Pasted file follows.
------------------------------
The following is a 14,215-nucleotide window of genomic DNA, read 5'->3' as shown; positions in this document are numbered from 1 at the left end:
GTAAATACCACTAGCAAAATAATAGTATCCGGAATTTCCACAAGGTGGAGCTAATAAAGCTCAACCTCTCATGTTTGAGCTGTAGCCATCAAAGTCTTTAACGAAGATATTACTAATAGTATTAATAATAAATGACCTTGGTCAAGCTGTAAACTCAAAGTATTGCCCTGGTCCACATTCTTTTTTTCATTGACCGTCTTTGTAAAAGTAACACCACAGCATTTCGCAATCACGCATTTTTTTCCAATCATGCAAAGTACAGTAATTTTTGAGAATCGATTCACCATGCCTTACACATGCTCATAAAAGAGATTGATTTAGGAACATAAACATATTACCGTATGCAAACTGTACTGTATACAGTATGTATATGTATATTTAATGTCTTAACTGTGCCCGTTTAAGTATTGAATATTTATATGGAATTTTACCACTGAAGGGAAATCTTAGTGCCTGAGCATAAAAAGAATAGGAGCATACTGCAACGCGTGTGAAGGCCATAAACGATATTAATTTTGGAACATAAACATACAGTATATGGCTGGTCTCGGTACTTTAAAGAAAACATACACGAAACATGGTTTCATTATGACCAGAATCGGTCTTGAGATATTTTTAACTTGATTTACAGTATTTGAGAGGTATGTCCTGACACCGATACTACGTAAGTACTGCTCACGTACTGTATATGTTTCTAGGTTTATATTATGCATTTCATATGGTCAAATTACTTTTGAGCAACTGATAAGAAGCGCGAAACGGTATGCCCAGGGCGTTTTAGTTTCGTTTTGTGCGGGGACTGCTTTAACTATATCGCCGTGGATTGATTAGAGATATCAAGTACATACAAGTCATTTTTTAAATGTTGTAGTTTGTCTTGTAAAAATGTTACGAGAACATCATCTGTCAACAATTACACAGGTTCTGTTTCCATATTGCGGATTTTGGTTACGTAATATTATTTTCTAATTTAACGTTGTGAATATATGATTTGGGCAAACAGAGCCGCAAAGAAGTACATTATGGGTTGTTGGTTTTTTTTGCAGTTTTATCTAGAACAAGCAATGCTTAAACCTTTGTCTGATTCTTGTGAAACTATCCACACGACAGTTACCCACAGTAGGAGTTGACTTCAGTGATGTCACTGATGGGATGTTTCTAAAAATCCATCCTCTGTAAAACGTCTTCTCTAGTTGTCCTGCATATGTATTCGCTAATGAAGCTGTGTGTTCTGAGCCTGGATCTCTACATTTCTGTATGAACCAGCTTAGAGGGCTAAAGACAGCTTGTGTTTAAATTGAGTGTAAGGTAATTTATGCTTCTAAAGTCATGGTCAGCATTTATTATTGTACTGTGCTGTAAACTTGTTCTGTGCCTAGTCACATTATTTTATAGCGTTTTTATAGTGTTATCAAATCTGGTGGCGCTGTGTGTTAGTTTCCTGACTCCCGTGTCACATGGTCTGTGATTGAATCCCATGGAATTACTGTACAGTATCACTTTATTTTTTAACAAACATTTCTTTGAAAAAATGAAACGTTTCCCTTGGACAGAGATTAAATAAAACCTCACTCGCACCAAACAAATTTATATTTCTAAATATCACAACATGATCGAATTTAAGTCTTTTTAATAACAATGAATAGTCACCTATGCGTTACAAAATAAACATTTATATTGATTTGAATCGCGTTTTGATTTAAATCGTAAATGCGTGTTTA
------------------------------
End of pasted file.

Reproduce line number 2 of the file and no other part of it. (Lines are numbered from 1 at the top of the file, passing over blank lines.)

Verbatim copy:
GTAAATACCACTAGCAAAATAATAGTATCCGGAATTTCCACAAGGTGGAGCTAATAAAGCTCAACCTCTCATGTTTGAGCTGTAGCCATCAAAGTCTTTAACGAAGATATTACTAATAGTATTAATAATAAATGACCTTGGTCAAGCTGTAAACTCAAAGTATTGCCCTGGTCCACATTCTTTTTTTCATTGACCGTCTTTGTAAAAGTAACACCACAGCATTTCGCAATCACGCATTTTTTTCCAATCATGCAAAGTACAGTAATTTTTGAGAATCGATTCACCATGCCTTACACATGCTCATAAAAGAGATTGATTTAGGAACATAAACATATTACCGTATGCAAACTGTACTGTATACAGTATGTATATGTATATTTAATGTCTTAACTGTGCCCGTTTAAGTATTGAATATTTATATGGAATTTTACCACTGAAGGGAAATCTTAGTGCCTGAGCATAAAAAGAATAGGAGCATACTGCAACGCGTGTGAAGGCCATAAACGATATTAATTTTGGAACATAAACATACAGTATATGGCTGGTCTCGGTACTTTAAAGAAAACATACACGAAACATGGTTTCATTATGACCAGAATCGGTCTTGAGATATTTTTAACTTGATTTACAGTATTTGAGAGGTATGTCCTGACACCGATACTACGTAAGTACTGCTCACGTACTGTATATGTTTCTAGGTTTATATTATGCATTTCATATGGTCAAATTACTTTTGAGCAACTGATAAGAAGCGCGAAACGGTATGCCCAGGGCGTTTTAGTTTCGTTTTGTGCGGGGACTGCTTTAACTATATCGCCGTGGATTGATTAGAGATATCAAGTACATACAAGTCATTTTTTAAATGTTGTAGTTTGTCTTGTAAAAATGTTACGAGAACATCATCTGTCAACAATTACACAGGTTCTGTTTCCATATTGCGGATTTTGGTTACGTAATATTATTTTCTAATTTAACGTTGTGAATATATGATTTGGGCAAACAGAGCCGCAAAGAAGTACATTATGGGTTGTTGGTTTTTTTTGCAGTTTTATCTAGAACAAGCAATGCTTAAACCTTTGTCTGATTCTTGTGAAACTATCCACACGACAGTTACCCACAGTAGGAGTTGACTTCAGTGATGTCACTGATGGGATGTTTCTAAAAATCCATCCTCTGTAAAACGTCTTCTCTAGTTGTCCTGCATATGTATTCGCTAATGAAGCTGTGTGTTCTGAGCCTGGATCTCTACATTTCTGTATGAACCAGCTTAGAGGGCTAAAGACAGCTTGTGTTTAAATTGAGTGTAAGGTAATTTATGCTTCTAAAGTCATGGTCAGCATTTATTATTGTACTGTGCTGTAAACTTGTTCTGTGCCTAGTCACATTATTTTATAGCGTTTTTATAGTGTTATCAAATCTGGTGGCGCTGTGTGTTAGTTTCCTGACTCCCGTGTCACATGGTCTGTGATTGAATCCCATGGAATTACTGTACAGTATCACTTTATTTTTTAACAAACATTTCTTTGAAAAAATGAAACGTTTCCCTTGGACAGAGATTAAATAAAACCTCACTCGCACCAAACAAATTTATATTTCTAAATATCACAACATGATCGAATTTAAGTCTTTTTAATAACAATGAATAGTCACCTATGCGTTACAAAATAAACATTTATATTGATTTGAATCGCGTTTTGATTTAAATCGTAAATGCGTGTTTA